Products liability trial in Risperdal case opens

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The complainant was a 17 year old boy, represented by his legal counsel, complained that he grew breasts after taking Risperdal. He claimed that the company Johnson & Johnson has been marketing illegally this antipsychotic drug to people in their campaign to increase sales beyond the 1% of population with schizophrenia.

The plaintiffs described a picture of Johnson & Johnson subsidiary Janssen Pharmaceutical whose main interest is marketing products for its dollar profit not what science is suppose accomplish. The defendant claimed that the boy’s doctors decided to give him what they considered what as a miracle drug.

The hearing was held in the Court of Common Pleas in Philadelphia; which is marked as the first of the 86 cases filed in court concerning Risperdal. There will be   eight other cases to be heard by a 12-member jury and three alternates in A.B.. Four other cases are scheduled for trial in the coming months.

The lawyer of the claimant stated that there is not enough cases of schizophrenics in the United State that caused Janssen to market the drug to treat kids with schizophrenia. The drug is not approved by FDA at the time, but was approved to treat kids with other problems, such as bipolar disorder or behavioral problems. But at this time they placed Risperdal in the market for  conduct disorder.

In the internal marketing report, Janssen stated that Risperdal has the prolactin hormone prolactin that causes breast enlargement and milk secretion during pregnancy. If imbibed by the male, it causes gynecomastia that is the growth of the mammary glands.

The prosecuting attorney told that three main issues will be proven at trial: The first was that its drug reps told doctors of the risk of gynecomastia due to  second-generation antipsychotic drugs; although they know only Risperdal was the only one having such an effect.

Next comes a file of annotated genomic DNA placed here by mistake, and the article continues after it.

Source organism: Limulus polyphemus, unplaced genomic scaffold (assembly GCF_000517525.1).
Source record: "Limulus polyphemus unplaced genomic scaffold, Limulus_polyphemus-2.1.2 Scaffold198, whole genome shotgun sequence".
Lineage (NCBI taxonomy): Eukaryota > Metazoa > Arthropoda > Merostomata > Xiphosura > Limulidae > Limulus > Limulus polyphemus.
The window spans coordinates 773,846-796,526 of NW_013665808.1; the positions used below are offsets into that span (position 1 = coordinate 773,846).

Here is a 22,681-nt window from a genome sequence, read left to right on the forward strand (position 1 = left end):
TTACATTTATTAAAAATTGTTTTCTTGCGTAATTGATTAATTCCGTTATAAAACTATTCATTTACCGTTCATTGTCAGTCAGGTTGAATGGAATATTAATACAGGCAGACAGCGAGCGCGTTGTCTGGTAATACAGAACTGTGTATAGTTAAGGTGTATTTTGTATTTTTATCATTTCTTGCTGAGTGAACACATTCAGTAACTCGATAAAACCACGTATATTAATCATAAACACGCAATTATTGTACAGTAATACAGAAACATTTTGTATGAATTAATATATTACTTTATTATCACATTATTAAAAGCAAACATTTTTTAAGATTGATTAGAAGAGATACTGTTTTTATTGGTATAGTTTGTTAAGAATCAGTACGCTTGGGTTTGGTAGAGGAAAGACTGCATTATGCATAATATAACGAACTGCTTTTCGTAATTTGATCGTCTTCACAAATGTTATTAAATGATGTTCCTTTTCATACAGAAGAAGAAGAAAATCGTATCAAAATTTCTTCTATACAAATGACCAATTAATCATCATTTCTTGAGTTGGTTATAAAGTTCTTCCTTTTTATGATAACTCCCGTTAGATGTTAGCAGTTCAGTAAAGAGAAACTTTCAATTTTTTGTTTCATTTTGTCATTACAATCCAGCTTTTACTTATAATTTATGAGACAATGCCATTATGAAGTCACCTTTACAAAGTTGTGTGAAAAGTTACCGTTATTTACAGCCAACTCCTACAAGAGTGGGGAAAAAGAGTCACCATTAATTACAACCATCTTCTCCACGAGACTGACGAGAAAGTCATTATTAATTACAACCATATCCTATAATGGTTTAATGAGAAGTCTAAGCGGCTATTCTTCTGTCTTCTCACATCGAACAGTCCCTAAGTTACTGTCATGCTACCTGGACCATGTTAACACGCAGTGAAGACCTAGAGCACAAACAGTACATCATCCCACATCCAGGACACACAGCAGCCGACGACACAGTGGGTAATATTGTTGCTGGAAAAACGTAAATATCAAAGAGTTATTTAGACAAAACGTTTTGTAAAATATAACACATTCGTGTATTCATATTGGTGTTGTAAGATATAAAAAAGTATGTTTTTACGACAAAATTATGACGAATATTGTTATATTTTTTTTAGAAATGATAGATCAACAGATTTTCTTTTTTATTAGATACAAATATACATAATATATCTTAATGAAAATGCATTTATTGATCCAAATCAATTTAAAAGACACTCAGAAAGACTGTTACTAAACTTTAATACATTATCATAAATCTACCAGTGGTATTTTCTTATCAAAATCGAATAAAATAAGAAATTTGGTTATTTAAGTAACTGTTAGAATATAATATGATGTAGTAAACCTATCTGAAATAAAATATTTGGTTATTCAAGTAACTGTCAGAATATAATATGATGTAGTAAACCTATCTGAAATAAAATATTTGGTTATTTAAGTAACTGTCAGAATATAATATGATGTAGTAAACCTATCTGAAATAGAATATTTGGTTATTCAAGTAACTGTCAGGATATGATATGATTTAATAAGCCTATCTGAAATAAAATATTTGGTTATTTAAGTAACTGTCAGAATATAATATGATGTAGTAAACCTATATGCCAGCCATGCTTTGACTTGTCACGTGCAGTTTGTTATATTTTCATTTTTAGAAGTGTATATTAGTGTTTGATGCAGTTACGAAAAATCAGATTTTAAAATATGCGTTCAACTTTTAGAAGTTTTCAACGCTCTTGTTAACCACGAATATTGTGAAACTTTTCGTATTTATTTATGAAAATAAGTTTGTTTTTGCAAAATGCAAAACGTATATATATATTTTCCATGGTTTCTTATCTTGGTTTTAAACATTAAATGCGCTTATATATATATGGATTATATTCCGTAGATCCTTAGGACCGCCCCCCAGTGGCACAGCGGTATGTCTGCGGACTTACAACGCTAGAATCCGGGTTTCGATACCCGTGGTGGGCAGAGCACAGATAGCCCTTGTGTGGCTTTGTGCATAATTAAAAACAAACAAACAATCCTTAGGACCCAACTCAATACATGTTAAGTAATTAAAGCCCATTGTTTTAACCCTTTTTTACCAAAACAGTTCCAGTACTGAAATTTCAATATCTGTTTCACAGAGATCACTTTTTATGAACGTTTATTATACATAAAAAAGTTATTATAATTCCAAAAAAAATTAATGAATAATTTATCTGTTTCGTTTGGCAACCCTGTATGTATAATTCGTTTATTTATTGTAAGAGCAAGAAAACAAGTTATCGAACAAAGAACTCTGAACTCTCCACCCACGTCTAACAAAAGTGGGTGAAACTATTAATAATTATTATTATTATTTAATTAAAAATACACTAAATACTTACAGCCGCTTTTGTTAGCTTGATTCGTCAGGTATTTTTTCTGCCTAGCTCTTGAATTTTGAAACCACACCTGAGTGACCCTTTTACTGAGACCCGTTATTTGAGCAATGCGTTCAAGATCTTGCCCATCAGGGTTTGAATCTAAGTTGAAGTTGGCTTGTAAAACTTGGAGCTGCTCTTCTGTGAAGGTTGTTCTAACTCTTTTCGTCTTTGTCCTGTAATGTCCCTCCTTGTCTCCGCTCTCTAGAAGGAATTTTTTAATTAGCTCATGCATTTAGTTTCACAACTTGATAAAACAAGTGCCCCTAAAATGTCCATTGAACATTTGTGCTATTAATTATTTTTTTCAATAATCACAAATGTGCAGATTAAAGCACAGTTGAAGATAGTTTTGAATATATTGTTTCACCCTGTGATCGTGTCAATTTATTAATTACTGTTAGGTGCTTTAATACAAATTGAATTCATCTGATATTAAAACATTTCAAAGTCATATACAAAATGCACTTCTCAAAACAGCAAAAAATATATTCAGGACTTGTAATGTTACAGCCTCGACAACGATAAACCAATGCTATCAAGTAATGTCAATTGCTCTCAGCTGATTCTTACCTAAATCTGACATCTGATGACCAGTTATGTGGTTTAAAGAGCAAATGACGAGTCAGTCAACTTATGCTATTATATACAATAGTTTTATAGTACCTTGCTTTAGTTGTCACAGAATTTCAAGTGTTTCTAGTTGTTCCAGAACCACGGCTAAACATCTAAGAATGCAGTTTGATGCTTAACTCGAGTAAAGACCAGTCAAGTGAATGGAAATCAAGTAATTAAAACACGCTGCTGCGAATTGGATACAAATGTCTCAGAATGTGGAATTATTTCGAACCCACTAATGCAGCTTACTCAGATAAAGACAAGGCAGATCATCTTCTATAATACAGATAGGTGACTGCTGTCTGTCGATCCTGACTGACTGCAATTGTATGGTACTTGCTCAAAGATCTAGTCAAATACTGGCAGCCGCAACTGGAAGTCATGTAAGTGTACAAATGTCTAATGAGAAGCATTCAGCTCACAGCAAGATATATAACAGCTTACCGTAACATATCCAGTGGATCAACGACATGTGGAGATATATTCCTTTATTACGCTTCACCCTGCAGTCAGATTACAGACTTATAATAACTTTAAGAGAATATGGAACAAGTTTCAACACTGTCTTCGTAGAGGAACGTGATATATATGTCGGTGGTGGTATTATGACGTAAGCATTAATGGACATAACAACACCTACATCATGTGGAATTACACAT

The second was that Janssen placed in the Risperdal label that the possibility of gynecomastia was very rare; although the tests conducted showed that it happens often.

The third and the most relevant issue he said was that in 2006, when Janssen was asking again the FDA to approve Risperdal for the treatment of children, it provided false data that made no mention of gynecomastia as a side effect. The FDA granted approval based on that data, he said.

Laura H. Smith, defense counsel for Janssen and Johnson & Johnson, claimed that the outcomes of the 18 studies Janssen conducted by the company were submitted to the FDA and the effects were stated in the drug’s label. After which, it got FDA approval for children’s use.

Ms. Smith was always emphasizing in her defense that FDA approved the use of the drugs. She said that the physician of the claimant has full knowledge of the drug’s effect and prescribed it to the boy.

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